The global polio eradication initiative
In 1988, polio paralysed nearly 1000 children every day worldwide. The world embarked that year on a programme to eradicate the poliovirus, which cripples permanently. By 2000, fewer than a thousand children had been paralysed in the entire year. Today, 18 years after its inception, the Global Polio Eradication Initiative has reduced cases of polio by 99% and spared 5 million children from paralysis.
The G8 countries have contributed over half the US$ 4 billion spent to date. The G8 first placed polio eradication on its agenda during its Summit in Kananaskis, Canada, in 2002 and has renewed its commitment to eradication at every Summit since then. G8 countries work as a group to not only raise financial contributions but also to advocate with others to support eradication. If and when polio is eradicated, it will be only the second disease that humans have stamped out after smallpox.
The opportunities / the solutions
- Poliovirus in smallest area ever: only 4 countries remain that have never stopped polio before. The poliovirus is restricted to a handful of areas in these countries (Afghanistan, India, Nigeria and Pakistan). With speedy response activities, 21 previously polio-free countries that were re-infected in 2003–2005 have all either stopped their outbreaks or are about to do so.
- International support is unparalleled: in both polio-affected and donor countries, support for eradication has led to levels of sustained political and financial support that are without parallel. Last year in its Gleneagles summit, the G8 pledged to "support the Polio Eradication Initiative for 2006–2008 through continuing or increasing our own contributions...and mobilizing the support of others."
- Established common G8 goal: polio eradication is one of the G8 objectives that enjoys unmatched consensus across the countries and demonstrates the progress that can be made towards a common goal when the group works in cooperation.
- Polio cannot be cured, but it can be prevented by a vaccine that is easily administered. Eradication requires reaching children in the few areas where the virus still circulates and vaccinating all children under the age of 5.
- If not eradicated, polio would again become a global disease. In the next 40 years, over 10 million children would be paralysed, representing not only a tremendous loss of economic potential for lower-income countries but a clear threat to the health of children everywhere.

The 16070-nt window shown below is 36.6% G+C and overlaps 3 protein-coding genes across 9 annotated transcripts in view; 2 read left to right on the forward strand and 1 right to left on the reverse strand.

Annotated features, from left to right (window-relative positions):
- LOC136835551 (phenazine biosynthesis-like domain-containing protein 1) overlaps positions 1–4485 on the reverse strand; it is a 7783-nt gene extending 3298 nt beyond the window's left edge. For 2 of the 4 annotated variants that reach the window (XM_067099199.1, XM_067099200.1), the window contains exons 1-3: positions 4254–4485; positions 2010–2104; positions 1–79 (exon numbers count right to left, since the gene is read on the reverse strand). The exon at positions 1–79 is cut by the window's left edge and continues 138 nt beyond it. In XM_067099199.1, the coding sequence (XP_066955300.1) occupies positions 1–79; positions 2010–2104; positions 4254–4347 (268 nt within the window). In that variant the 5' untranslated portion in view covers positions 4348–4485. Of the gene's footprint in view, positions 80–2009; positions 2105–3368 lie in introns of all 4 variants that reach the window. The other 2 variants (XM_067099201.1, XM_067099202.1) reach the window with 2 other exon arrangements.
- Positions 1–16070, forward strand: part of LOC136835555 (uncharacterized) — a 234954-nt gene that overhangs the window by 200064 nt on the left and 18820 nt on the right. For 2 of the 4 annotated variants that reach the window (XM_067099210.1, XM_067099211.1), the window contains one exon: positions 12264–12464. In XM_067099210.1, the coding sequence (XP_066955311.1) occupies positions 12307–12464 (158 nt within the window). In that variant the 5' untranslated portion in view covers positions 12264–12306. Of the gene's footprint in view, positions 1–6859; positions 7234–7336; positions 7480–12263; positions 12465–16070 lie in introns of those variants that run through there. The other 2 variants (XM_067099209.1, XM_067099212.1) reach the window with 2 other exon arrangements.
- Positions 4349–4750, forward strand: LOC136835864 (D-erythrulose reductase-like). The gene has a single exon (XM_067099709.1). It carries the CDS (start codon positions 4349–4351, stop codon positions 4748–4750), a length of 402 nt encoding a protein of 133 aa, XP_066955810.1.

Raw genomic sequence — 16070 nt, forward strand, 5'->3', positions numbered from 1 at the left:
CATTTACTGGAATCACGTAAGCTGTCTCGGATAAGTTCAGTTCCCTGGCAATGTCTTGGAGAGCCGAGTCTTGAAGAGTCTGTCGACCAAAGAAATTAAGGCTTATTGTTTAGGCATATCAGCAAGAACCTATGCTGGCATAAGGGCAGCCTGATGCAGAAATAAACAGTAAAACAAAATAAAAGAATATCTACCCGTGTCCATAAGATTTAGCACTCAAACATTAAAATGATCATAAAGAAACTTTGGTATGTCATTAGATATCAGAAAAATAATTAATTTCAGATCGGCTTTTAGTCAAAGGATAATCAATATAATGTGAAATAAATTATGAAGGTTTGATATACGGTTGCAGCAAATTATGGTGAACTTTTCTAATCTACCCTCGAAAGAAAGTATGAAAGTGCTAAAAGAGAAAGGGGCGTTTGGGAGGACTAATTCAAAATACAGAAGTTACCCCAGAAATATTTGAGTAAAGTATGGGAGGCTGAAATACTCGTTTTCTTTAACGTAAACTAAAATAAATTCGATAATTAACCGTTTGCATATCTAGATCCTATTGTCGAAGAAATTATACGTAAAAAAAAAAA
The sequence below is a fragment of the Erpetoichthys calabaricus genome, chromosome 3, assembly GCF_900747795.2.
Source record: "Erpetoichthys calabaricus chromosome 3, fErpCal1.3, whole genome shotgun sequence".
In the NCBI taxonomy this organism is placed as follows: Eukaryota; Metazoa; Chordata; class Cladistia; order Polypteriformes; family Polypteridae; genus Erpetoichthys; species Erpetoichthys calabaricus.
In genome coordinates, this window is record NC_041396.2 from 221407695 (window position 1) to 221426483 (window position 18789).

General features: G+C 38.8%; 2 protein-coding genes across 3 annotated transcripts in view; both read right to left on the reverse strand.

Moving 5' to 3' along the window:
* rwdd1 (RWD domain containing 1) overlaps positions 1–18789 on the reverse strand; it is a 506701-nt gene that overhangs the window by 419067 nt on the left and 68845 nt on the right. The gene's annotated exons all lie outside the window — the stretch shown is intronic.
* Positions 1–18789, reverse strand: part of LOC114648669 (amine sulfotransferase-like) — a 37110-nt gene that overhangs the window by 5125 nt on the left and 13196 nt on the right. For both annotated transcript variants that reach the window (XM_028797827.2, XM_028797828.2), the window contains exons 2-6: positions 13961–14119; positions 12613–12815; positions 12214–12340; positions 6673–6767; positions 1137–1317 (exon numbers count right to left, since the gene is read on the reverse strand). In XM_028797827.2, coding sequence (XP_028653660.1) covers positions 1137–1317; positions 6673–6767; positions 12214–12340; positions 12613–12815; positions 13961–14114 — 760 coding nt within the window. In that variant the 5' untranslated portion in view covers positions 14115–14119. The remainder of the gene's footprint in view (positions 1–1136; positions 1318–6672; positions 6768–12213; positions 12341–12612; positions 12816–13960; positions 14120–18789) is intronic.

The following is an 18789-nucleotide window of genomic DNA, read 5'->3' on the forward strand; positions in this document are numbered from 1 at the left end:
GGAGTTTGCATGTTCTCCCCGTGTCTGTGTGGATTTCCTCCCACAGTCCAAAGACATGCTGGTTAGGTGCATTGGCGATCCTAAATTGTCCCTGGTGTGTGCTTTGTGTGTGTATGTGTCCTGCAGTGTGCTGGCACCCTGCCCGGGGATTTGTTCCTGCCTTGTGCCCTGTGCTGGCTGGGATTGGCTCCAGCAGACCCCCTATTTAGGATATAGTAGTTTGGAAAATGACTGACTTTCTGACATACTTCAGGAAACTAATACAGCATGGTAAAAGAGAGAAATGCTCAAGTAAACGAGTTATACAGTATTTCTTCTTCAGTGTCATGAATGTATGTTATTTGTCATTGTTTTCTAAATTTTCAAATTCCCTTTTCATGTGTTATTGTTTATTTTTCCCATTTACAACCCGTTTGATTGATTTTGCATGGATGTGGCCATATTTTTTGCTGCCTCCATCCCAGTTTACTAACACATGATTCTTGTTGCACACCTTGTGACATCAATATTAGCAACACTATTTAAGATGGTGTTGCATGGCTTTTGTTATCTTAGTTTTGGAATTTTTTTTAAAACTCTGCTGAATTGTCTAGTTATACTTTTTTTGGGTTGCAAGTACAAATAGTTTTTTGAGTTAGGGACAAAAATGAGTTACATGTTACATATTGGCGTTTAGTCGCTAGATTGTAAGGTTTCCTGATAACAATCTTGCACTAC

- In order to make a success of the eradication effort, the G8 countries must honour their commitments of both financial and political support. Canada, Germany, UK and the USA and are acting on their pledges; the other G8 countries should take the opportunity to do the same.
- Advocacy from G8 leaders with the four remaining polio-endemic countries is as critical as the financial support to ensure completion of eradication.
In order to carry out essential eradication activities, US$ 85 million is required urgently for the second half of 2006 and US$ 400 million for 2007–2008. The 2006–2008 budget is US$ 1.226 billion.
WHO is the lead technical partner in the Global Polio Eradication Initiative, which includes Rotary International, UNICEF and the US Centers for Disease Control and Prevention (CDC), as well as governments, private sector enterprise and development banks. As such, the Organization:
- provides the overall technical direction and strategic planning for the management and coordination of the Global Polio Eradication Initiative and operational support to ministries of health;
- leads the surveillance network, including the laboratory network, coordinates operational and basic science research and leads the resource mobilization, donor coordination, advocacy and communication of information regarding eradication.